Preface: feel free to close this/point me in the direction of the answer if it has already been discussed here. A quick search of Meta didn't bring anything up (searched ChemDraw and organic structures), other than a discussion of tags to apply to structures, and an old post looking for software suggestions.
Over the last few days, there have been a few posts here on Chem.SE in which the person asking the question has uploaded a photo of their hand-drawn workings/problems. In a few of these cases, the post has been left untouched, and in a few someone has kindly mocked up their hand-drawn image into ChemDraw.
My question is regarding whether there is a consensus on the presentation of (mainly, but not limited to) organic structures in questions and answers.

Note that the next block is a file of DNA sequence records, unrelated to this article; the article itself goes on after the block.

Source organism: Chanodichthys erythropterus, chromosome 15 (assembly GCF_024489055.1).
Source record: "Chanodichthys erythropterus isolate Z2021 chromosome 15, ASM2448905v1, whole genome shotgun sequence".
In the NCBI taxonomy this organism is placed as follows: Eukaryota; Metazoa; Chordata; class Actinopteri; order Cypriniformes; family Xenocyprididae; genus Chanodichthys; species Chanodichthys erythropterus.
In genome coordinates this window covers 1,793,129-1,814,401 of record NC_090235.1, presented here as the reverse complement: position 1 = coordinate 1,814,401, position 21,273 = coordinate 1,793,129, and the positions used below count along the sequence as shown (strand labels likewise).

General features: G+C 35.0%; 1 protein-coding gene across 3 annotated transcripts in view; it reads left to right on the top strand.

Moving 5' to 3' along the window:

Obviously there is a benefit to professionally drawn structures, however there seems to be little consistency over whether or not the structure is edited (my guess would be that it depends on whether someone has the time to do so).
In the same way that there has been discussion over whether formulas should be converted to MathJax if they are perfectly legible without (very simple math that doesn't involve subscripts/superscripts etc), I wonder if perfectly legible hand-drawn structures should be edited. They are, after all, both non-searchable images, and so from the point of view of chem.se acting as a searchable, long term repository of answers, neither is obviously better.
There are, in my mind at least, several disadvantages to someone else editing these posts merely for aesthetic reasons. Unlike MathJax, which is standard across the website, computerised structures vary greatly depending on software/settings. Poorly executed ChemDraw is every bit as ugly/illegible as a poorly handwritten structure, not to mention that there is always the possibility of transcription errors which might not be picked up on if the OP is not highly familiar with the subject area.
From the point of answering questions, I would also argue that spending 10 minutes crafting a mechanism on paper is time far better spend than trying to wrangle curly arrows in ChemDraw.